These blog posts are timed to coincide with the release of The Strange Death of Fiona Griffiths in the US, and if you would like to buy that book you may do so here.
I worked well with my then editor, Fiona. (I’m mostly going to avoid giving surnames in this text, because I don’t want to invade the privacy of people whose contacts with me have been, from their point of view, often incidental. Mostly, though, I’m eschewing surnames to make a point. In the course of this narrative, I will talk about all my experiences good and bad. But where those experiences have been poor, they’ve seldom or never been the fault of the individuals concerned . The individuals, almost always, I’ve thoroughly liked – and, indeed, they’ve mostly been fine or good at their jobs. If some of my negative experiences are shared by other authors – as I believe they probably are – that indicates that the problems I’m speaking about have to do with the prevailing culture . . . in which case, it’s the industry, never the individuals, that should take the hits.)
The text that we auctioned was 190,000 words long. After a process of close editing, it ended up at slightly more than 180,000 words – a reduction so slight that it bears testimony to my own editorial ruthlessness. I liked the book. So did Fiona. So did, I think, most others in the firm.
We had conversations about marketing. The book’s theme was making money, specifically a million pounds, and it was clear that any marketing drive needed to centre on that. A very young, and obviously capable, marketer wanted to enclose scratchcards in the book, offering a chance to win one million pounds. The idea sounded daffy to me. She wanted to give away a million quid? Ah no, it was explained, the scratchcards offered a chance to win a million; it wouldn’t actually be guaranteed that someone would win it. But there would be a chance, right? I mean, this wasn’t just a con? Oh no, there would be a real chance of someone winning, ‘but don’t worry, we can insure against that.’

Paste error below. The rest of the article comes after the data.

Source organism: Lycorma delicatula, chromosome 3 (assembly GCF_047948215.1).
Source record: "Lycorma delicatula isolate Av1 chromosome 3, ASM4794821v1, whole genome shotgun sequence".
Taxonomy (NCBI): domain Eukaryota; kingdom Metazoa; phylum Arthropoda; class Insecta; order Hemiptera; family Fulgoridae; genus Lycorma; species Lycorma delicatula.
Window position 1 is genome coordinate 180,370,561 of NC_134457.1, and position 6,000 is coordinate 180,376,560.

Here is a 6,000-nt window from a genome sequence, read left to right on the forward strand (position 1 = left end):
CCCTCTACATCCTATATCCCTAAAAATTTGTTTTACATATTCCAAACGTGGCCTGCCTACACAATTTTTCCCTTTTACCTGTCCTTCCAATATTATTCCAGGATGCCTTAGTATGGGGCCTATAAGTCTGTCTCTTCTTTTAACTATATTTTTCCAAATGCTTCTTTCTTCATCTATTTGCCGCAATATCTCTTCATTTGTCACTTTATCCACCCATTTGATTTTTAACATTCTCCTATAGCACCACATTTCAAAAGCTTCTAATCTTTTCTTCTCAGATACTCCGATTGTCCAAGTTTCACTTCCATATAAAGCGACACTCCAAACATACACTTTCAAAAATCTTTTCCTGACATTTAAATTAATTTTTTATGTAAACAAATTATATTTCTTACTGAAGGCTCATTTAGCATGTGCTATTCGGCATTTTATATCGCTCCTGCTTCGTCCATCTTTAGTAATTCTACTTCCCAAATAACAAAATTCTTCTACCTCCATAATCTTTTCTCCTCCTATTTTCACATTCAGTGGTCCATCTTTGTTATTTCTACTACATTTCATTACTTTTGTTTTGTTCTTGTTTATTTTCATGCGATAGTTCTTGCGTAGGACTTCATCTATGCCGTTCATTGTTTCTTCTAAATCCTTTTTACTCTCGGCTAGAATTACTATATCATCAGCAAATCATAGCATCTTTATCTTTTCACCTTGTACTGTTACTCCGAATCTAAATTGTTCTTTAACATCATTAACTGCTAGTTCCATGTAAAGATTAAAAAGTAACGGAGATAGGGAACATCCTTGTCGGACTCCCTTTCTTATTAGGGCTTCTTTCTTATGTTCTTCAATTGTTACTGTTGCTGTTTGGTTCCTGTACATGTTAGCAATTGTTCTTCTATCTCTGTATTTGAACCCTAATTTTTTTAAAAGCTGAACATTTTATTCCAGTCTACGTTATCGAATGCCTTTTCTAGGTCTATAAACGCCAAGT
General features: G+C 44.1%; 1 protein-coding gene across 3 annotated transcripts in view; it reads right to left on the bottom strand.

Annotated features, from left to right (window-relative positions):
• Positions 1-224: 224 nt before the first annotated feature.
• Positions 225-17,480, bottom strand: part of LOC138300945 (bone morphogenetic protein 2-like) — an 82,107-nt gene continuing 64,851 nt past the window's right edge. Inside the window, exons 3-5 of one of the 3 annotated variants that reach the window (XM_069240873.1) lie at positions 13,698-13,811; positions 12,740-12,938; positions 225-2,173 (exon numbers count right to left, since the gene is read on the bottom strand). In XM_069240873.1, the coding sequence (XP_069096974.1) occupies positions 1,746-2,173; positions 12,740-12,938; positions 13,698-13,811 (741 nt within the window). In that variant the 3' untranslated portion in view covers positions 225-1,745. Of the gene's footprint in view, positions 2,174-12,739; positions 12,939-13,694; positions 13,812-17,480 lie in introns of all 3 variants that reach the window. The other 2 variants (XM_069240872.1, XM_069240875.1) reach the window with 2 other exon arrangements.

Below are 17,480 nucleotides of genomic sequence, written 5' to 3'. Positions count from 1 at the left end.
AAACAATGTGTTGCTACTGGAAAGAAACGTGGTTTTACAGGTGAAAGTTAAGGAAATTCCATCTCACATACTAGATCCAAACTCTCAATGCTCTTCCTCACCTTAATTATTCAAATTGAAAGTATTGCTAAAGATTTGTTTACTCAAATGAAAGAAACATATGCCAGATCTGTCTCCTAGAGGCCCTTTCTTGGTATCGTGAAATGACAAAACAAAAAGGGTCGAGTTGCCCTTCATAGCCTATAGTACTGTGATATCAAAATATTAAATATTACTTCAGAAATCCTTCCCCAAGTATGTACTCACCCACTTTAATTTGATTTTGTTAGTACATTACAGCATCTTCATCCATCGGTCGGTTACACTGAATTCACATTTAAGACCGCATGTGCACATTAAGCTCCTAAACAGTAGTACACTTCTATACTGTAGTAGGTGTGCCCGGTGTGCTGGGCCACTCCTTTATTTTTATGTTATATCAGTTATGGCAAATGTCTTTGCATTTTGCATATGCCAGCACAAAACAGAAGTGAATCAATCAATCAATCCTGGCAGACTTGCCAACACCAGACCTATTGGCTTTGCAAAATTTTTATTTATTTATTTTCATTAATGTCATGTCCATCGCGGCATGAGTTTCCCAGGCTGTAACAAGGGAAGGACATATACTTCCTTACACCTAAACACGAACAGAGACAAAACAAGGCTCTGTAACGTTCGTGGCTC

That idea died on closer analysis, though as I recall the killer issue was less the giving-away-a-million-pounds part, and more the difficulty of enclosing scratchcards in the book in a way that was secure but nevertheless allowed a reader to riffle through the pages. But still. The fact that the idea ever surfaced in the first place said something about the firm’s brio and commitment. The book’s publisher (Fiona’s boss, in effect) later told me that he remembered the acquisition of The Money Makers as marking a turn in the energies and ambitions of the firm. Not that the book brought about that turn, just that it was lucky to be around at the right time.